Judge bemoans inaction on courtroom space
A Supreme Court judge highlighted yesterday the continued failure by the Government to set up coronavirus-compliant courtrooms for criminal trials.
Puisne Judge Charles-Etta Simmons said she was keen to set trial dates for 19 cases.
But she told Mark Pettingill, the defence counsel for Jahmico Trott, that she did “not have a Covid regulation-compliant courtroom” so could not set a trial date for his client, or for any other cases.
Mrs Justice Simmons said: “For me, it wouldn't matter if it was held in a warehouse.
“I would be happy to list all of the trials, all 19 awaiting trial dates at the moment, but I cannot help you with a trial date.”
She added: “It is up to the Government of Bermuda to provide sufficient funds so private enterprise can fit out an appropriate space for a trial, or for Government to provide the manpower to provide an appropriate space.”
Mrs Justice Simmons said there had been “no movement” by the Government to take steps to create a suitable venue for trials to be held.
She said: “So what else can I do? I cannot give you a trial date.”
Mrs Justice Simmons added: “What can I say if I am not given the tools?”
Mr Trott is charged with attempted murder, use of a firearm in an indictable offence, possession of a firearm with criminal intent, corruption of a witness and intimidation of a witness.
Mr Pettingill said the courtroom situation was “entirely unsatisfactory”.
He added: “It again raises more constitutional issues with respect to the right to a fair trial in a reasonable time.
“We will have to again consider what constitutional application must be made.”
The Constitution guarantees that anyone charged with a criminal offence would get “a fair hearing within a reasonable time by an independent and impartial court established by law”.
A constitutional application made by Mr Pettingill on behalf of his client last month successfully challenged the Criminal Code provision that allowed prosecutors to stand down an unlimited number of potential jurors, although defence counsel could only challenge three without reason.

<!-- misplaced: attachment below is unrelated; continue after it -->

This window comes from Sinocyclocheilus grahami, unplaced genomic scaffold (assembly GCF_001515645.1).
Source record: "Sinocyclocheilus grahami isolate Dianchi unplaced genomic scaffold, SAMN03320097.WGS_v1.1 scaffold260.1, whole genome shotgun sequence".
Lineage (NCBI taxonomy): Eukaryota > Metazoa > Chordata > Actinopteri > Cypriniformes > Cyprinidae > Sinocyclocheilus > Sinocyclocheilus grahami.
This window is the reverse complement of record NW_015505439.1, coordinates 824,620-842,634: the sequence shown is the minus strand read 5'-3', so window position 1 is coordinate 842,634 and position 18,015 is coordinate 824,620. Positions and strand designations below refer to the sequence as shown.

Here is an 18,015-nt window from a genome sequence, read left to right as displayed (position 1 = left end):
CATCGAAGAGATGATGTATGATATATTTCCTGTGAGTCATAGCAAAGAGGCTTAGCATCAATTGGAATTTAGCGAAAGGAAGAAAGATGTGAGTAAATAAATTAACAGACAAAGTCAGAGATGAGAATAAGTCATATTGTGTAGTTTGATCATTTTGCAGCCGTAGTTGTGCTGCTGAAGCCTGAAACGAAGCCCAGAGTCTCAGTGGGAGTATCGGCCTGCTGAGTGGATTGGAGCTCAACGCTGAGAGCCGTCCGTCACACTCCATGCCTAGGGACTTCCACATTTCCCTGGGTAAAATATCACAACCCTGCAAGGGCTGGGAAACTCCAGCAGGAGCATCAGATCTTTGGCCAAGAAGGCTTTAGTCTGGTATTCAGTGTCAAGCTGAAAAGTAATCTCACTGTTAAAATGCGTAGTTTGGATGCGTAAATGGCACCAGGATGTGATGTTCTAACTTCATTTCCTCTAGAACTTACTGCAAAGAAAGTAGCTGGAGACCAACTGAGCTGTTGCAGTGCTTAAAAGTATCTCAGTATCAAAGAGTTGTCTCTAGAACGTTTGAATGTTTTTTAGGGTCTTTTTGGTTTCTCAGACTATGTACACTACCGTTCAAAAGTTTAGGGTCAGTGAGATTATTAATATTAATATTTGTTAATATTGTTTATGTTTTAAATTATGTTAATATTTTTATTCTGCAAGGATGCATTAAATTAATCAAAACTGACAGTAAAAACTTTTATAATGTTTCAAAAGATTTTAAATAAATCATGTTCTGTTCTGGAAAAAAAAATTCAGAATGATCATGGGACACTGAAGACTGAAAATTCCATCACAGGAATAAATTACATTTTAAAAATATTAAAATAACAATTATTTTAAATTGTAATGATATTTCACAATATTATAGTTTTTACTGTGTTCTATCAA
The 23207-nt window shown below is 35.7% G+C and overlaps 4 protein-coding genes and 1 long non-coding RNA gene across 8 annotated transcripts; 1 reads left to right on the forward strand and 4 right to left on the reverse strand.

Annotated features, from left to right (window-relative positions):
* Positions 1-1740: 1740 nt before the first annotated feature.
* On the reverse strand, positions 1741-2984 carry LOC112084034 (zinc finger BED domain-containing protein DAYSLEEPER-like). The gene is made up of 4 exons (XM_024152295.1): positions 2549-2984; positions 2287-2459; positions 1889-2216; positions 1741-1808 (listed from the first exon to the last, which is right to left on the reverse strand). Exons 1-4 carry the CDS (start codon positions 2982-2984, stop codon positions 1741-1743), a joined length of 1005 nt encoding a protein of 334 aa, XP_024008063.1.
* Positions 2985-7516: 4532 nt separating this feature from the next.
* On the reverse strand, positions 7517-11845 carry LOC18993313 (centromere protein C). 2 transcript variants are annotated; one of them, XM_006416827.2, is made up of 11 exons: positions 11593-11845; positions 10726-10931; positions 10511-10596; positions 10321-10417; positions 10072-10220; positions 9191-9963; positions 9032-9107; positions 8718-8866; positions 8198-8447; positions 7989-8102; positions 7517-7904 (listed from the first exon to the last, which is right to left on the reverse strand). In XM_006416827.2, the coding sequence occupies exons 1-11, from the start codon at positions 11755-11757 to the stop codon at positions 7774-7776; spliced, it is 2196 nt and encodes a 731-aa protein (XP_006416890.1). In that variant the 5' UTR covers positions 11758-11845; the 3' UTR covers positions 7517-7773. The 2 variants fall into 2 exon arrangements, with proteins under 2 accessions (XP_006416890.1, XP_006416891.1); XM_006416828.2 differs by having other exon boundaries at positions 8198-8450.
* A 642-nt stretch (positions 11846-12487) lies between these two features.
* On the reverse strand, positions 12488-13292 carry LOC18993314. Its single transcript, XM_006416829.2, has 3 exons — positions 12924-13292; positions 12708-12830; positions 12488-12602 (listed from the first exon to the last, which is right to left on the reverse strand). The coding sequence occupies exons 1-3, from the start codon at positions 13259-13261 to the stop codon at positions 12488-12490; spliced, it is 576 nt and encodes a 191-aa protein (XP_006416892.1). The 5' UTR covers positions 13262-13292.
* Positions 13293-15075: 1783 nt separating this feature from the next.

Mr Trott's case was yesterday adjourned until October 14.
Defence lawyer Charles Richardson said in court later that another Supreme Court judge had said they expected that trials would start before the end of the year.
He asked: “Is that the court's official position?”
Mrs Justice Simmons said: “I am not in a position to know. I made comments this morning about the lack of movement outfitting one courtroom.
“I am not in a position to say when we will hold the first trial.”
She added: “I hope that Government is aware of the court's constitutional responsibility to ensure that trials are held within a reasonable time.”
Mrs Justice Simmons said that an additional 22 “new cases” had been “listed since Covid-19 graced our shores”, in addition to the 19 cases already on hold.
She added that once a suitable venue was created, the court would start to hear “short cases to ensure the jury is comfortable and the physical plant, however adjusted, can meet the Covid regulations and support a jury trial”.
Mrs Justice Simmons raised the problem of the lack of a suitable courtroom at a hearing last month.
She said that several locations for a suitable venue had been considered, but the options were expensive and funding was limited.
The Supreme Court left Sessions House before renovations started last year.
Jury trials were held in a modified Magistrates' Court courtroom in the Dame Lois Browne-Evans Building on Court Street for more than a year, but were halted because of Covid-19 concerns.